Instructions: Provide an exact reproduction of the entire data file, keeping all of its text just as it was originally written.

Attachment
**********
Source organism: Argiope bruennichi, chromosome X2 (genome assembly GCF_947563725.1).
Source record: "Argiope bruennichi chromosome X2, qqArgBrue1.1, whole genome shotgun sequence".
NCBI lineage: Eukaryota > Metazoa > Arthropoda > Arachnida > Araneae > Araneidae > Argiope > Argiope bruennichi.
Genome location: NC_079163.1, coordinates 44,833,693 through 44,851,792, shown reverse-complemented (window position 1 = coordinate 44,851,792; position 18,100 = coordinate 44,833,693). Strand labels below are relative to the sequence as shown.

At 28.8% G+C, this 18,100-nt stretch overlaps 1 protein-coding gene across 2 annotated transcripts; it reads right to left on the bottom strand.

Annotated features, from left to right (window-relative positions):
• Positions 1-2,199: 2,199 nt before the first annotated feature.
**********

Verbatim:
Source organism: Argiope bruennichi, chromosome X2 (genome assembly GCF_947563725.1).
Source record: "Argiope bruennichi chromosome X2, qqArgBrue1.1, whole genome shotgun sequence".
NCBI lineage: Eukaryota > Metazoa > Arthropoda > Arachnida > Araneae > Araneidae > Argiope > Argiope bruennichi.
Genome location: NC_079163.1, coordinates 44,833,693 through 44,851,792, shown reverse-complemented (window position 1 = coordinate 44,851,792; position 18,100 = coordinate 44,833,693). Strand labels below are relative to the sequence as shown.

At 28.8% G+C, this 18,100-nt stretch overlaps 1 protein-coding gene across 2 annotated transcripts; it reads right to left on the bottom strand.

Annotated features, from left to right (window-relative positions):
• Positions 1-2,199: 2,199 nt before the first annotated feature.